The picture Fitch has just painted of businesses with outsize China exposure shows credit analysts are painfully aware of the nightmares that might await lenders if the mainland's economy stalls. Why then are equity analysts so keen to keep investors in dream land?
Companies in the Asia-Pacific region could find their creditworthiness under significant strain if growth in China freezes up, the ratings company said in a new report. The most vulnerable industries are steel, shipping, chemicals, mining, and oil and gas.
By its own admission, Fitch considers it unlikely Chinese expansion would collapse to just 2.3 percent between 2016 and 2018, sharply lower than the 6.3 percent economists polled by Bloomberg currently expect for 2017.
But even if such an unpleasant crash landing sounds way too far-fetched for now, credit analysts are at least discussing the risk. By contrast, stock pickers are largely shrugging off the broader regional consequences of even a less bumpier touchdown. The rout in commodities, not to mention the creeping depreciation in the yuan over the past four months, is evidence enough of weakening Chinese demand. And yet, while there's justifiable anxiety in Asia about the impact higher U.S. interest rates will have on rolling over foreign-currency debt, the bigger risk of a severe and protracted Chinese slowdown is getting the short shrift.
Of the 772 large and medium-sized publicly traded mining, steel, shipping, chemical and oil and gas companies in the Asia-Pacific region, 39 are rated by analysts and also disclose their exports to China to be at least one third of their revenue. The consensus expectation is for a 46 percent jump in their shares on average within the next one year, despite an 8 percent decline in the previous 12 months:
But to believe a company like BHP Billiton, whose Australian-listed shares are down 40 percent this year, is somehow on the cusp of a 43 percent surge is to heroically assume that risks to the miner around the price of iron ore are already priced in.
While it's true that Asian equity indexes outside of China have fallen between 1.5 and 5 percent this month, extending their declines for the year, there's still the prevailing sense China will overcome its momentary difficulties and all will be rosy for the region's miners, shippers and energy and metal exporters. Presumably, smaller players, the kind Rio Tinto CEO Sam Walsh says are "hanging on by their fingernails," will drop out, and survivors will hit the pause button on capital expenditure to preserve dividends. But that's only going to transfer the pain to equipment vendors and engineering and construction firms -- and their shareholders.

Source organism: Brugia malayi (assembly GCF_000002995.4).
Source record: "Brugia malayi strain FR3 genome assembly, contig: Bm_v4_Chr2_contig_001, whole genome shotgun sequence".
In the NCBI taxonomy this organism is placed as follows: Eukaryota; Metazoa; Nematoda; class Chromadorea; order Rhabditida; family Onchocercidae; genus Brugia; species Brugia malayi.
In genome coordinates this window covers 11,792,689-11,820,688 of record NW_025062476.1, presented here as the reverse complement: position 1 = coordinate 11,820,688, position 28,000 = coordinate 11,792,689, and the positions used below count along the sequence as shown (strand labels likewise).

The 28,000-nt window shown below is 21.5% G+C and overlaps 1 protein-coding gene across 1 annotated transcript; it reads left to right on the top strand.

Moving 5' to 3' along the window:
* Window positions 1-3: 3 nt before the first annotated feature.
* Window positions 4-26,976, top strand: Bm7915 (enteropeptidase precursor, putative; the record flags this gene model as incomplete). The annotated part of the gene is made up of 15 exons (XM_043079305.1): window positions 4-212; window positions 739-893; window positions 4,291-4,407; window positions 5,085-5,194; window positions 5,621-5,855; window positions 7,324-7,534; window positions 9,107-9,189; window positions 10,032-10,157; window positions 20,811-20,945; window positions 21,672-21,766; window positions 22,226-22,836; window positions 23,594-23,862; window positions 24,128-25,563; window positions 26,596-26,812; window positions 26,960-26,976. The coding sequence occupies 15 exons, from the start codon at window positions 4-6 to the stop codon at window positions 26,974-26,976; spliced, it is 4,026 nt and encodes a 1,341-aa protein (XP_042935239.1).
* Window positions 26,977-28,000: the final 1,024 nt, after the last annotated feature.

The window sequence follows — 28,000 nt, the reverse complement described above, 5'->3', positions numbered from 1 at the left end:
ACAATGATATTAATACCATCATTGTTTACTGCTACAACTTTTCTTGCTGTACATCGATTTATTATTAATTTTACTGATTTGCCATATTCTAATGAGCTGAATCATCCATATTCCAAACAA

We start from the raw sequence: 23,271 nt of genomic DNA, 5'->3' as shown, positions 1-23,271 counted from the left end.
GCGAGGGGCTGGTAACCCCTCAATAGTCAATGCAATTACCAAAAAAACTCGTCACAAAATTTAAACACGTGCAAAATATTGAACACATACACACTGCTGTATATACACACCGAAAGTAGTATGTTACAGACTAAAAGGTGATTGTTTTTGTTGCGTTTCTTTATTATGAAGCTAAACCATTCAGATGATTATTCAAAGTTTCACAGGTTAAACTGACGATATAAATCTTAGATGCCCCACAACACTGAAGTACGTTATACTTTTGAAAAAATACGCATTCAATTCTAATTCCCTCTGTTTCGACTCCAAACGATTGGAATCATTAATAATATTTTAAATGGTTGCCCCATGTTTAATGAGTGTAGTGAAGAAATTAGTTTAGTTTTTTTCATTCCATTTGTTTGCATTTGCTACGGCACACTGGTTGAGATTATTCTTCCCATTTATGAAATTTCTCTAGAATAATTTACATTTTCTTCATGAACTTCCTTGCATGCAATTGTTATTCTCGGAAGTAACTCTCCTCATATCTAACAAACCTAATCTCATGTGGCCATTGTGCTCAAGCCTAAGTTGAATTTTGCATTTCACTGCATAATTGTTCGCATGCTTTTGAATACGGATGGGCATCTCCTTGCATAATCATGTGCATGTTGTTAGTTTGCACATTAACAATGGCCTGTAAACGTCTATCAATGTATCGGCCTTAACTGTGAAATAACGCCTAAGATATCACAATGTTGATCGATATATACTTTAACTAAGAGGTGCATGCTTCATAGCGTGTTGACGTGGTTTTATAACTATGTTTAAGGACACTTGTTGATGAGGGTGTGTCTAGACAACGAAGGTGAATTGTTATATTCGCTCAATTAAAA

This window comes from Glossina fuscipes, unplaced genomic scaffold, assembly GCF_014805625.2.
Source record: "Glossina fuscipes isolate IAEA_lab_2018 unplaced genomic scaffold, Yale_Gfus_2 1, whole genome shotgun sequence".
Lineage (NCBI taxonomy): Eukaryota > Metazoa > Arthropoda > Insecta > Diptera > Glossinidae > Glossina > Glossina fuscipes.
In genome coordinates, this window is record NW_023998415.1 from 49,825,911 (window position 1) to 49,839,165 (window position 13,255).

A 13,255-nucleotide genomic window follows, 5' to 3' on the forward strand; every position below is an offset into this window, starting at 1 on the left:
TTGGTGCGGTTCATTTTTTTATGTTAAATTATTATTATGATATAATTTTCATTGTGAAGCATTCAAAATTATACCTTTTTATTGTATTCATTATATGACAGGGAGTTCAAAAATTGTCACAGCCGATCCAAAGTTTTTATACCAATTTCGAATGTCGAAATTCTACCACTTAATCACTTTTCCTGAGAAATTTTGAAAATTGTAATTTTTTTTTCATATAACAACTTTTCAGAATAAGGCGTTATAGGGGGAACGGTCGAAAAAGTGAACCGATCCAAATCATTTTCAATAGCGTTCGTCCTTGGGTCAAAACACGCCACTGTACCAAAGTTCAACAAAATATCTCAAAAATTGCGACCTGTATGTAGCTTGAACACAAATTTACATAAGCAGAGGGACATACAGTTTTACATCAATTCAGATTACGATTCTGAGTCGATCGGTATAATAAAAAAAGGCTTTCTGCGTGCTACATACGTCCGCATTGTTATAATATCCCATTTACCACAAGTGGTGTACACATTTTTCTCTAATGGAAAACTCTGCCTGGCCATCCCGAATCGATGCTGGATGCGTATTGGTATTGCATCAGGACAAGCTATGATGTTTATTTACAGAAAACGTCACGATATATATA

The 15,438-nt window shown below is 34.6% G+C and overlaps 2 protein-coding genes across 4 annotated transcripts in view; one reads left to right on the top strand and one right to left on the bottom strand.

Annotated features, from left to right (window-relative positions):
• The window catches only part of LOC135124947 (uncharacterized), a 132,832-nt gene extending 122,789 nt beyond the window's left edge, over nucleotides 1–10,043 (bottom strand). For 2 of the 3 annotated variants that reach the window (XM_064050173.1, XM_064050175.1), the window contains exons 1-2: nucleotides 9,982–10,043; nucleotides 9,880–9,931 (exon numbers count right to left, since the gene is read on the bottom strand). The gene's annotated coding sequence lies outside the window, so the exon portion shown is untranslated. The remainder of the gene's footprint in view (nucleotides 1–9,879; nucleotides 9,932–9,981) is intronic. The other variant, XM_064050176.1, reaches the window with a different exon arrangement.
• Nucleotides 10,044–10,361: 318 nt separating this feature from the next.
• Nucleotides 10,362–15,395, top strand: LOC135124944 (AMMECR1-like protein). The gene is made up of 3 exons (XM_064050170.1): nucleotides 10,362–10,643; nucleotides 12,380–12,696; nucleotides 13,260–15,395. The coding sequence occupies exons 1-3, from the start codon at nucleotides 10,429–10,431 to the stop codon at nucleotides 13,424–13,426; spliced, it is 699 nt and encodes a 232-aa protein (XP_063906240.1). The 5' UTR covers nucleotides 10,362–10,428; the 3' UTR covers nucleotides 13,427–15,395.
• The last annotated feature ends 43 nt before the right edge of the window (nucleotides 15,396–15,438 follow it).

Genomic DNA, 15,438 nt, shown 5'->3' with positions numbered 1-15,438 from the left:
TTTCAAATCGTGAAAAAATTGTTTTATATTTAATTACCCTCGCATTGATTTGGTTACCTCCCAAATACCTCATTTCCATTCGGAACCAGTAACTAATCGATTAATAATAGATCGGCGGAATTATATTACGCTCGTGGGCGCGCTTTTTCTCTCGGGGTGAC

Credit markets seem to be much more on message. A Bank of America Merrill Lynch index for Asian high-yield dollar notes is down more than 1.6 percent this month. With the turmoil in global junk bond markets gathering pace, it's possible December will prove to be a worse month for investors than even August, when China roiled markets by devaluing its currency.
Hope does spring eternal on equity sell-side desks. But in the present instance, if the optimism proves to be irrational, the disappointment could be crushing. For now, it might be hard to quantify what may happen to Asian corporate earnings, dividend distributions and share prices if China's economy does come to a skidding halt and if a weakening yuan robs rival Asian nations of competitiveness in export markets. What is certain however is the less fearful stock analysts are about the growing stress in bond and loan markets, the more scared investors should be.
This column does not necessarily reflect the opinion of Bloomberg LP and its owners.
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